For women, though, success is difficult to carry off. It will certainly repel the weak men of the world. Worn too brazenly, it can send even the strongest hunter in search of smaller game.
Of course, this isn't an absolute. Nothing in love is. I mean, look at Julia Roberts and Danny Whatever-His-Name-Is, and Queen Elizabeth and Prince Charles's dad, and now you, the man with the more-successful love. One could consider you fellas exceptions to the rule. You guys could start a club where you sit around in your boxers all day, watch Saved by the Bell reruns, and eat popsicles.
Members of this club don't need their pants, because they ain't wearing them anymore. They have handed the "pants" of the relationship over to the head of the household.
But think about it: Why would women wear pants, anyway? They don't need the pockets. They already have a purse for their wallets, makeup, $20-million movie contracts, and ChapStick.
I'll tell you why. They wear the pants because the pants have pockets to carry your balls in. You are now wearing the apron. (And it's not nearly as flattering as the cowboy shirt, buddy.)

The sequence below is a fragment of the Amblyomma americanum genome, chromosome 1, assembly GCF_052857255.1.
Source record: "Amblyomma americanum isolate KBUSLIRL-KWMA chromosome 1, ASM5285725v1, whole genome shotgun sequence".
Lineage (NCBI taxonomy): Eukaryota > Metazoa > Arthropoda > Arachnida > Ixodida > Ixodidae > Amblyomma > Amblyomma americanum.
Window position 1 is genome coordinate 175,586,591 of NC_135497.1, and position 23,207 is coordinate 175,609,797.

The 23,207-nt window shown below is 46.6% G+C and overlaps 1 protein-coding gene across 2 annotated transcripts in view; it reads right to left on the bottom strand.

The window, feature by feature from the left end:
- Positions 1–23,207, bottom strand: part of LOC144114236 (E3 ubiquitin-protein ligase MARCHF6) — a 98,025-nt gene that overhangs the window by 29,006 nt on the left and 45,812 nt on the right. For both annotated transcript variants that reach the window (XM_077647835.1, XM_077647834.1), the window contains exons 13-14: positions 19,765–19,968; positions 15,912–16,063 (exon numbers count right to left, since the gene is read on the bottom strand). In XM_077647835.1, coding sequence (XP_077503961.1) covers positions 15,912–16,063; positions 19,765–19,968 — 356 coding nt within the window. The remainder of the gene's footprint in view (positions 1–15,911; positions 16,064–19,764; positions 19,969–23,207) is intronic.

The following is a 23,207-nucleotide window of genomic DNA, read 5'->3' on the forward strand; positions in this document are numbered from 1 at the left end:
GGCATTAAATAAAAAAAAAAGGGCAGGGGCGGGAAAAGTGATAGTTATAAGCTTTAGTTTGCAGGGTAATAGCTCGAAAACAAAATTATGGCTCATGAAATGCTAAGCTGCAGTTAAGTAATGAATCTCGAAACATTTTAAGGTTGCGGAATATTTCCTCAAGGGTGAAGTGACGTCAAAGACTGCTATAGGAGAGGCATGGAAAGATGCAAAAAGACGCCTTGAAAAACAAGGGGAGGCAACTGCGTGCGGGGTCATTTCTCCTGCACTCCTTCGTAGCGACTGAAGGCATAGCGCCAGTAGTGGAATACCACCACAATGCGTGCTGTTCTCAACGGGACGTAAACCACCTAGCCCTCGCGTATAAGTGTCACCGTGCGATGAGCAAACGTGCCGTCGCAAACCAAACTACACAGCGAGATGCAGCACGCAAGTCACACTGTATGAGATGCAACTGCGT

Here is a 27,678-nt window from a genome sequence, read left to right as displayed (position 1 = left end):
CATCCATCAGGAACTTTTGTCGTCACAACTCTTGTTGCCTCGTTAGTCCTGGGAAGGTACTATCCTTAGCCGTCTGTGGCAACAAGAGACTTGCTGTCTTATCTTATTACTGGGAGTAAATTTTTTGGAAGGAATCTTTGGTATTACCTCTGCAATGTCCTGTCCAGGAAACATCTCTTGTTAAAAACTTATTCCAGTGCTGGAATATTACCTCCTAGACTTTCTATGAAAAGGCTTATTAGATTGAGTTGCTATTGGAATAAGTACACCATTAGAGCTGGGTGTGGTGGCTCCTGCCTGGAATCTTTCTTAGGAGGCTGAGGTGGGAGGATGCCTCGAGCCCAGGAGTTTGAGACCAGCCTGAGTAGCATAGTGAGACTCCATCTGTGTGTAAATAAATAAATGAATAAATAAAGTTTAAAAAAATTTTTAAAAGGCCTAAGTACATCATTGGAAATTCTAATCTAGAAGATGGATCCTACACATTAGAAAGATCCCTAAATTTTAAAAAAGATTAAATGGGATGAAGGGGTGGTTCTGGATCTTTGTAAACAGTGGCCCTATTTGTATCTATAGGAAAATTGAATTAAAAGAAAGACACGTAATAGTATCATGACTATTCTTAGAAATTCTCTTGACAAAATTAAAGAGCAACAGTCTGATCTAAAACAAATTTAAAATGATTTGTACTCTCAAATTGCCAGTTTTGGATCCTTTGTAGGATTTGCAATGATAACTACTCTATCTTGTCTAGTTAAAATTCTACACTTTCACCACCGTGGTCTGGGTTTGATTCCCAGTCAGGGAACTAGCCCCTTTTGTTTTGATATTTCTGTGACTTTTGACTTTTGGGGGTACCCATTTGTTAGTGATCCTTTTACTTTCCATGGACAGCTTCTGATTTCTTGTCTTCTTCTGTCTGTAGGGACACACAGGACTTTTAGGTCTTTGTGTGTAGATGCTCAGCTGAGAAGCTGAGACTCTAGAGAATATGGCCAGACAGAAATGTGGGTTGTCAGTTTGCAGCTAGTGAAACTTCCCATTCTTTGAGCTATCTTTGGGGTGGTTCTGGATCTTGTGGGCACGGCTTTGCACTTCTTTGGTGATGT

When your woman starts picking up the tab, you have to start doing things you weren't programmed to do: clean up the apartment, make dinner, ask permission. Sure, you could leave. But what would that get you? It would get you exactly what you had before—that tiny apartment with that tiny TV.
Successful women aren't going away; they're multiplying like low-carb beers. So you can wrap yourself in cowboy shirts, wear empty popsicle boxes for shoes, and cry yourself to sleep. Or, you can reach down into those wrinkled boxers and get singed by the hot coals of manhood that are—surprise!—still burning. Put that frostbitten orange tongue back in your mouth, and paradigm-shift your ass into high gear. Hell, man, she's freed you of the breadwinner's burden—that's her job now. She's got the big brush on the canvas of your partnership; it's your job to add some depth and detail.
Point the laser-like focus you would have applied to finishing that box of Otter Pops toward the things that really make you happy: carpentry, writing people's names on grains of rice down at the farmers' market, becoming a math teacher.